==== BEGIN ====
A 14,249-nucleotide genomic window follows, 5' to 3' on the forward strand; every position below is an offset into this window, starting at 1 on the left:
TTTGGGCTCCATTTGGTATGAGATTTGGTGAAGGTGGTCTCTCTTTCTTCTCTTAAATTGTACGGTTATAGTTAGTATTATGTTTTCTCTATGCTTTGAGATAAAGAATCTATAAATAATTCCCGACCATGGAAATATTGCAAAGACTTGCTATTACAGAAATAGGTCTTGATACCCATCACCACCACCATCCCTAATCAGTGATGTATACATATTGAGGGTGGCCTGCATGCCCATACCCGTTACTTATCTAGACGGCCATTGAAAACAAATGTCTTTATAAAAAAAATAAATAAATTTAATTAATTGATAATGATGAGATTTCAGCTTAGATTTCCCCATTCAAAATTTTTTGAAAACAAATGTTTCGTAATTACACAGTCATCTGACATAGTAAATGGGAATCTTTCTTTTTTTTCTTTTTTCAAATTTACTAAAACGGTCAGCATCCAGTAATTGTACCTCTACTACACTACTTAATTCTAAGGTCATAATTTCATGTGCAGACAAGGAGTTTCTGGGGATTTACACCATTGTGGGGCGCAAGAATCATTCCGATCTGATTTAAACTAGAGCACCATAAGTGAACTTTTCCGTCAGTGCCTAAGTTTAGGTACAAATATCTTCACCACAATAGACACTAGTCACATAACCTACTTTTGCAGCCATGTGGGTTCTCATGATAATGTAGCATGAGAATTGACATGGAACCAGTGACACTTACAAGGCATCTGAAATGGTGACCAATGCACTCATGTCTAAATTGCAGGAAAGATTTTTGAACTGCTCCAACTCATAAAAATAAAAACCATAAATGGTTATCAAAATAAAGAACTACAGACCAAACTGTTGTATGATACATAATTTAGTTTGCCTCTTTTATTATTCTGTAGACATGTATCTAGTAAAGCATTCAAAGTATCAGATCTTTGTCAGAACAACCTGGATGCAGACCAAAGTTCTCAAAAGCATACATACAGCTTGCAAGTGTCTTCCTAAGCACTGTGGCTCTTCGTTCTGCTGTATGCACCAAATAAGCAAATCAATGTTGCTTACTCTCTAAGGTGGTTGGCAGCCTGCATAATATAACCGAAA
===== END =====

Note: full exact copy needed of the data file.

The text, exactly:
A 14,249-nucleotide genomic window follows, 5' to 3' on the forward strand; every position below is an offset into this window, starting at 1 on the left:
TTTGGGCTCCATTTGGTATGAGATTTGGTGAAGGTGGTCTCTCTTTCTTCTCTTAAATTGTACGGTTATAGTTAGTATTATGTTTTCTCTATGCTTTGAGATAAAGAATCTATAAATAATTCCCGACCATGGAAATATTGCAAAGACTTGCTATTACAGAAATAGGTCTTGATACCCATCACCACCACCATCCCTAATCAGTGATGTATACATATTGAGGGTGGCCTGCATGCCCATACCCGTTACTTATCTAGACGGCCATTGAAAACAAATGTCTTTATAAAAAAAATAAATAAATTTAATTAATTGATAATGATGAGATTTCAGCTTAGATTTCCCCATTCAAAATTTTTTGAAAACAAATGTTTCGTAATTACACAGTCATCTGACATAGTAAATGGGAATCTTTCTTTTTTTTCTTTTTTCAAATTTACTAAAACGGTCAGCATCCAGTAATTGTACCTCTACTACACTACTTAATTCTAAGGTCATAATTTCATGTGCAGACAAGGAGTTTCTGGGGATTTACACCATTGTGGGGCGCAAGAATCATTCCGATCTGATTTAAACTAGAGCACCATAAGTGAACTTTTCCGTCAGTGCCTAAGTTTAGGTACAAATATCTTCACCACAATAGACACTAGTCACATAACCTACTTTTGCAGCCATGTGGGTTCTCATGATAATGTAGCATGAGAATTGACATGGAACCAGTGACACTTACAAGGCATCTGAAATGGTGACCAATGCACTCATGTCTAAATTGCAGGAAAGATTTTTGAACTGCTCCAACTCATAAAAATAAAAACCATAAATGGTTATCAAAATAAAGAACTACAGACCAAACTGTTGTATGATACATAATTTAGTTTGCCTCTTTTATTATTCTGTAGACATGTATCTAGTAAAGCATTCAAAGTATCAGATCTTTGTCAGAACAACCTGGATGCAGACCAAAGTTCTCAAAAGCATACATACAGCTTGCAAGTGTCTTCCTAAGCACTGTGGCTCTTCGTTCTGCTGTATGCACCAAATAAGCAAATCAATGTTGCTTACTCTCTAAGGTGGTTGGCAGCCTGCATAATATAACCGAAA